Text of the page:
On Wisconsin Voter ID, GOP Leader Open To Changing State Constitution

In this June 2, 2012 photo, U.S. Rep. Paul Ryan, R-Wis., right, speaks with Wis. Rep. Dave Craig, left, and Rep. Robin Vos at
In this June 2, 2012 photo, U.S. Rep. Paul Ryan, R-Wis., right, speaks with Wis. Rep. Dave Craig, left, and Rep. Robin Vos at a rally held by the Racine Tea Party PAC in Gorney Park in Caledonia, near Racine, Wis.There are plenty of reasons for Mitt Romney to pop the question to Paul Ryan: The whip smart congressman is from a swing state, stands as his party’s leading voice on the nation’s budget and is the rare member of the GOP establishment who is also beloved by the tea party. (AP Photo/Mark Hertzberg)

Requiring every Wisconsin voter to show photo ID at the polls is going to be a top priority for the Republican-controlled legislature in the next session, according to incoming Assembly Speaker Robin Vos (R-Rochester).

"I do think that having photo ID is something that is broadly supported by the public," Vos said in an interview on Sunday with WISN's Mike Gousha. "It's something that I really hope we're going to have in place by the next general election."

Wisconsin Gov. Scott Walker (R) signed voter ID into law last year. Voters who turned out for the 2012 presidential election, however, did not have to show such identification because courts have blocked the law from taking effect.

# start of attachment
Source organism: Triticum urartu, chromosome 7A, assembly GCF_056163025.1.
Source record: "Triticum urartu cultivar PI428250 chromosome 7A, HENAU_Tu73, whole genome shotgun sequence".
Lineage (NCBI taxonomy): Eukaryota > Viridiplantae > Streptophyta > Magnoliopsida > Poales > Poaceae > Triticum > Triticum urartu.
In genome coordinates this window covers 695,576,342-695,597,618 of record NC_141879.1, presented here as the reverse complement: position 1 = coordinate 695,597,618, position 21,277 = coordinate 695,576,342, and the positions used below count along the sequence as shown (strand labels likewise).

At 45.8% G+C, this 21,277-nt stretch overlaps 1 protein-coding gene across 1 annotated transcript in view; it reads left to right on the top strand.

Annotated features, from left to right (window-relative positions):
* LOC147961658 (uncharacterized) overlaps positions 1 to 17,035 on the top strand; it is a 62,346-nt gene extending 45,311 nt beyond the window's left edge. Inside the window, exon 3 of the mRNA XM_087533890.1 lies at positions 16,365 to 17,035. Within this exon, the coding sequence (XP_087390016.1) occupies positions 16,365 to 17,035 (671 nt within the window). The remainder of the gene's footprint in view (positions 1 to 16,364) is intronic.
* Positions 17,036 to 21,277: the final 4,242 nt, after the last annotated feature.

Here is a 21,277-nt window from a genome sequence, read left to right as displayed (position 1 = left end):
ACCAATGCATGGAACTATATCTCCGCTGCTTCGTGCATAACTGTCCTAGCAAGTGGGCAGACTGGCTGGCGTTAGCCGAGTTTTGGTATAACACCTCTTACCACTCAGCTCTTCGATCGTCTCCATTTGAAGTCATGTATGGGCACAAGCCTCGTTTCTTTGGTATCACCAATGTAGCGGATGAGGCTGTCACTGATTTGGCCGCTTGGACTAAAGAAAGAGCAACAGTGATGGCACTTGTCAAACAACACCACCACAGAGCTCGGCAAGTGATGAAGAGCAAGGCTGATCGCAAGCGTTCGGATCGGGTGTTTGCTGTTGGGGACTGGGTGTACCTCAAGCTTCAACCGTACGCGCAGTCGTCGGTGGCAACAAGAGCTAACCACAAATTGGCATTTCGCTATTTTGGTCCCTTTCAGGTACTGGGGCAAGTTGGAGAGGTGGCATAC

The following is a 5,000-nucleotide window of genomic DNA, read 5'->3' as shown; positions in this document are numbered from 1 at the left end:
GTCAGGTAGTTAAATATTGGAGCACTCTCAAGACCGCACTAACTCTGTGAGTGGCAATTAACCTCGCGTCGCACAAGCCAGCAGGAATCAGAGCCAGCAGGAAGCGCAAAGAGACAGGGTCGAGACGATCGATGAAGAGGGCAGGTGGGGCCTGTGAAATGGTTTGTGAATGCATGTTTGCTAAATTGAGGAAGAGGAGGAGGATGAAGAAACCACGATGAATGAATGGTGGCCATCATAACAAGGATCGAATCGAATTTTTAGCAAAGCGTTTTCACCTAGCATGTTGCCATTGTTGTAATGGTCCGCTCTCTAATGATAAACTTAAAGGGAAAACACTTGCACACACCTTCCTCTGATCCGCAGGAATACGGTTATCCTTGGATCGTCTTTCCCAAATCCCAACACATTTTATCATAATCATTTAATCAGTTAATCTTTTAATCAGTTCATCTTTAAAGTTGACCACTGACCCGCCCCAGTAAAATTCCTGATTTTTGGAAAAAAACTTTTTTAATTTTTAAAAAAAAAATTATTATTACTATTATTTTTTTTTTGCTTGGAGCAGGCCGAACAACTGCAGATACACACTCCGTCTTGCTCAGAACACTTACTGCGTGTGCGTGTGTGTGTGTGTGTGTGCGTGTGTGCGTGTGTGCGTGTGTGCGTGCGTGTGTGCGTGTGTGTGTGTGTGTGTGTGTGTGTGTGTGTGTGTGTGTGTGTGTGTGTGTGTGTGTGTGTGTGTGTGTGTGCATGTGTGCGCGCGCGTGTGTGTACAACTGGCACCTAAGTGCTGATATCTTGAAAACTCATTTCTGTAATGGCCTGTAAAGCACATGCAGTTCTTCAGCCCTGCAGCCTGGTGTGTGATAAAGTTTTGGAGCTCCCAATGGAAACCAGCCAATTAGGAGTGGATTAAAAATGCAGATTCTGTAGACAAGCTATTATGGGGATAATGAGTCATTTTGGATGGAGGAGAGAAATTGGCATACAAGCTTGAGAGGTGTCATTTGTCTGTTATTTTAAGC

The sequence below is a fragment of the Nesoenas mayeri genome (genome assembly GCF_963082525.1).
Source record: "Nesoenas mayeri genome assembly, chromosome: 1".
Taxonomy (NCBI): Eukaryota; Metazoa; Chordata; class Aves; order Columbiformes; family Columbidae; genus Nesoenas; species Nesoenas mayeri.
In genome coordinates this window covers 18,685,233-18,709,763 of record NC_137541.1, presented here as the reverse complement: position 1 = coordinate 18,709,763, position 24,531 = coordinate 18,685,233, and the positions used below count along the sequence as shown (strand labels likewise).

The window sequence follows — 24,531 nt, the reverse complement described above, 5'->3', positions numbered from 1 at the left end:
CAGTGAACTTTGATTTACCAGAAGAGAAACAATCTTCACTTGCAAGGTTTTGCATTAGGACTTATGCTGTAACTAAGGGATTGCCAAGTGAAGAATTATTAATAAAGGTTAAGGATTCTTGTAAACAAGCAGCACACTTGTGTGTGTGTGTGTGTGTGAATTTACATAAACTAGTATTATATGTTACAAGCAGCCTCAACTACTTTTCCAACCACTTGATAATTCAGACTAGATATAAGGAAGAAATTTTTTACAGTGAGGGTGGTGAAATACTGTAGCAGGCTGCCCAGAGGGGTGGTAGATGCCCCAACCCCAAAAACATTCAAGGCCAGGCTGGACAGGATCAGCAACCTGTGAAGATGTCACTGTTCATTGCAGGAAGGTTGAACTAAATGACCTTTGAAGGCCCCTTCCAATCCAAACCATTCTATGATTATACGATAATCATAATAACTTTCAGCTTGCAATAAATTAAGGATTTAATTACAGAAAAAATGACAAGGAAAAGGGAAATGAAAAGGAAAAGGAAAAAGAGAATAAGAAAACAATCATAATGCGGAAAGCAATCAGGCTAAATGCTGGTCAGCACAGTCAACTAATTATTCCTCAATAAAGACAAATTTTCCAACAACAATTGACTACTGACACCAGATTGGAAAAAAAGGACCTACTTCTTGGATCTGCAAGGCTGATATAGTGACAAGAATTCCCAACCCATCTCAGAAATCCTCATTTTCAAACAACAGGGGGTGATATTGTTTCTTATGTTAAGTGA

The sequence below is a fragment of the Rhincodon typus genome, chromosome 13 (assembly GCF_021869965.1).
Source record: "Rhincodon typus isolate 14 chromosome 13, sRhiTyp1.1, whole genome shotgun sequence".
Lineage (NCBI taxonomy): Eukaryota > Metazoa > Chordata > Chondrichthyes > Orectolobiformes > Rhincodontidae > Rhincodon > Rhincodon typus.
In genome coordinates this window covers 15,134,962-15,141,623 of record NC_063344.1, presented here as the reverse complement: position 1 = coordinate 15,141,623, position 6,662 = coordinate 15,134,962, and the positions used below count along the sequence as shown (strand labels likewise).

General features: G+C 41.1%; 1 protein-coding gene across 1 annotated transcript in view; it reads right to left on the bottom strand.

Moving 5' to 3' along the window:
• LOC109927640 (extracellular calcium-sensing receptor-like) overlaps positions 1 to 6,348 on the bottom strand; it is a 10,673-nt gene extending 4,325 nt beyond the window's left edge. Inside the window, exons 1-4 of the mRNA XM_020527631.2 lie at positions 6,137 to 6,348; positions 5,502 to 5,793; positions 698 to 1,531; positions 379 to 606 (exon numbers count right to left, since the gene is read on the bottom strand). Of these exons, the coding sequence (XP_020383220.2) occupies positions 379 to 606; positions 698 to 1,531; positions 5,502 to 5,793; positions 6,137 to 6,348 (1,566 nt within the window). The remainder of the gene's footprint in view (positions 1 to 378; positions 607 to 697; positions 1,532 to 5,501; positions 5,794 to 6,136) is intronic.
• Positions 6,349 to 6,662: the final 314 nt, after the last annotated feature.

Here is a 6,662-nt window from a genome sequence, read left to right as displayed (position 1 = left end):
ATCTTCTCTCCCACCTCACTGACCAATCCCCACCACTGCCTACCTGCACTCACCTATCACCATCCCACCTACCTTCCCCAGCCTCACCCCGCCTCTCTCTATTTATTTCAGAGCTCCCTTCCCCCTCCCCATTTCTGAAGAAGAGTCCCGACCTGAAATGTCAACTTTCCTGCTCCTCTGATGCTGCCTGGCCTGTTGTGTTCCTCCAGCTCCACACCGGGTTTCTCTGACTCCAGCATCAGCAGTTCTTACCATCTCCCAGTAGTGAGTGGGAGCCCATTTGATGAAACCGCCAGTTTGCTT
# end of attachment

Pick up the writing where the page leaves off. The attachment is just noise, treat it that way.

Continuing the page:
In July, Dane County Circuit Judge David Flanagan found that the GOP-pushed requirement creates a "substantial impairment of the right to vote," a right guaranteed by the state constitution.

Vos said on Sunday he would be open to changing the state constitution in order for the law to pass scrutiny.

"Yes, I would favor that," said Vos, when asked by Gousha if he would back such changes. "It also takes two sessions, so that wouldn't be until 2015, even if we did begin that process. Hopefully we can get a statute passed that would be in effect for the 2014 election or sooner and guarantee that every single vote counts, and people show that photo ID to vote."

Both Vos and Walker also support getting rid of same-day registration in Wisconsin. The law, which has been in place since 1976, is "often credited with helping make Wisconsin's voting rate one of the highest in the country," according to the Milwaukee Journal Sentinel.

Vos said eliminating same-day registration means there would be "less potential for big lines on the election day." Similarly, Walker has said he believes the law places too much of a burden on overworked poll workers -- a claim that poll workers have denied.



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